You can look on them as iso-heights or lines of equal height as can be seen on a topographic map of some mountainous or hilly terrain. The CAT scanner is reading "slices" on the coronal or frontal plane. This is the plane of the lower edge of the belly where it touches the ribs. These slices are taken at incremental distances from this plane (usually about 0.5 to 0.75 mm) and, when combined in the computer, give us an image of the belly as if it were translucent. In areas of overlap between the slices the computer algorithm leaves a ghost which shows the arching progression like the diagram Addie posted earlier from the Sacconi book.

 

Bruce

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Why the changes in voice and font? Pardon me, but it seems somebody gave to you this quote as it were, and you are not paying attention to the explanations given above. No offense intended, but I find this very peculiar.  :unsure:

 

because I use a translator, after translating the text paste it into notebook, word processor in a notebook has default font, which is smaller that I change font on this, which usually I use and increases letters (Helvetica size 13), later paste that changed text to the post. Once the font has not changed. English is not my primary language. that's all

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Did you evidence the lines in red?

 

You can look on them as iso-heights or lines of equal height as can be seen on a topographic map of some mountainous or hilly terrain. The CAT scanner is reading "slices" on the coronal or frontal plane. This is the plane of the lower edge of the belly where it touches the ribs. These slices are taken at incremental distances from this plane (usually about 0.5 to 0.75 mm) and, when combined in the computer, give us an image of the belly as if it were translucent. In areas of overlap between the slices the computer algorithm leaves a ghost which shows the arching progression like the diagram Addie posted earlier from the Sacconi book.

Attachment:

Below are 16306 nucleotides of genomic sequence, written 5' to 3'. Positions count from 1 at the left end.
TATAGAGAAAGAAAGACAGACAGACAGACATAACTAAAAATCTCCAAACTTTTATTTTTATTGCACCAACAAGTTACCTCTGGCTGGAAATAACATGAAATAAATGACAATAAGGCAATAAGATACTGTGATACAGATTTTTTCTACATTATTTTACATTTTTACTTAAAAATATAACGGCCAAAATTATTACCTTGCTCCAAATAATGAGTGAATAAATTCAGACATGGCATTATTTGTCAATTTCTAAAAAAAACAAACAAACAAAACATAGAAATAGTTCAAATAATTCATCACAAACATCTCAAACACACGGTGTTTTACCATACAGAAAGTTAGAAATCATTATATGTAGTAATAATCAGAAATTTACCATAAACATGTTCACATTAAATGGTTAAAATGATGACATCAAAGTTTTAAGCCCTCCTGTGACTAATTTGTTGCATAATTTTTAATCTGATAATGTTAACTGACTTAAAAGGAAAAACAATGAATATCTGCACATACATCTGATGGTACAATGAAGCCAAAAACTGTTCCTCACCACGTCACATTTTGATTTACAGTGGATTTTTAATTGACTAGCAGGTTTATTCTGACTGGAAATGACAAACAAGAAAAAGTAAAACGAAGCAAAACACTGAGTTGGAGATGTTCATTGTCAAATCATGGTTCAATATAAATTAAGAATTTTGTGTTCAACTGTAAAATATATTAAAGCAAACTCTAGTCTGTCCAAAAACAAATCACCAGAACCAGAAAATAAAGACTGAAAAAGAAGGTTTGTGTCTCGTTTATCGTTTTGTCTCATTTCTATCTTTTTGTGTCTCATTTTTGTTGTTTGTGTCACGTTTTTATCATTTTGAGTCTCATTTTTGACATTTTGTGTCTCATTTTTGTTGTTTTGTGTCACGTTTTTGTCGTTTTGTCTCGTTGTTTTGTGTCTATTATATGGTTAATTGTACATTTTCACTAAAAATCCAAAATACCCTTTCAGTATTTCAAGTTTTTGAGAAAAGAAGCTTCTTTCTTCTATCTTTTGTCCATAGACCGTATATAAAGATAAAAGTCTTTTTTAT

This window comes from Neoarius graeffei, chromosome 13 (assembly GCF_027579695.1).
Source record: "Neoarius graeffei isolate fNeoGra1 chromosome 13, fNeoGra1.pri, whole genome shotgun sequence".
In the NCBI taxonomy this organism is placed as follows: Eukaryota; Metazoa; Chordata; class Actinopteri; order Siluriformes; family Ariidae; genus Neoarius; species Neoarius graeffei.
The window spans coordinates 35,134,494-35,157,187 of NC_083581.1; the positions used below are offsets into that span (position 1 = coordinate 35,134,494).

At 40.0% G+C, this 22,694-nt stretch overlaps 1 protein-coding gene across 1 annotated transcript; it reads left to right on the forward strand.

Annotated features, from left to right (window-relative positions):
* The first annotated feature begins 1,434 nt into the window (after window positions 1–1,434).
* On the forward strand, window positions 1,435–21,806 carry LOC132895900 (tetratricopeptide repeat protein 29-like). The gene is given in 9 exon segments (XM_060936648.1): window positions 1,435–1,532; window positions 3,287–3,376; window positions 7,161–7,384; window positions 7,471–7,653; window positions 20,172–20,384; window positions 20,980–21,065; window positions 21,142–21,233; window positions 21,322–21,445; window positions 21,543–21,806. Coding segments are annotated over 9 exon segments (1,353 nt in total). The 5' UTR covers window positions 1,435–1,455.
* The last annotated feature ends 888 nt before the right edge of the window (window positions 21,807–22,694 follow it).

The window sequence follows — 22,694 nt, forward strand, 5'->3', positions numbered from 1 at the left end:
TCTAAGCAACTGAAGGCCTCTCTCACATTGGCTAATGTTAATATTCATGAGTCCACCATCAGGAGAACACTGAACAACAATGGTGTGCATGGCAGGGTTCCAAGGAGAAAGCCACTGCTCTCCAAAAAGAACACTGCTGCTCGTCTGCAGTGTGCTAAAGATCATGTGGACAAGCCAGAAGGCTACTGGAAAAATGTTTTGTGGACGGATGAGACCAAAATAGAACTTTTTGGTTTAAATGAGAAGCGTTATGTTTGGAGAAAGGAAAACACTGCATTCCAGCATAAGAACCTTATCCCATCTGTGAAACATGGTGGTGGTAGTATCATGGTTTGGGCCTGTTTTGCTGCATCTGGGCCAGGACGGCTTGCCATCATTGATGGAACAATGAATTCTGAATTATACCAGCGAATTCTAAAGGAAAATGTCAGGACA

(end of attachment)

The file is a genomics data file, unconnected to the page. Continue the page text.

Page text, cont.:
Bruce

 

These lines are interesting for me because I discovered a layer of the ground varnish, which is formed just in the same way as the lines on the CTscan.

These lines are visible as a layers on the outside, especially under the fingerboard. They are very perfectly spaced apart, transparent and very interesting.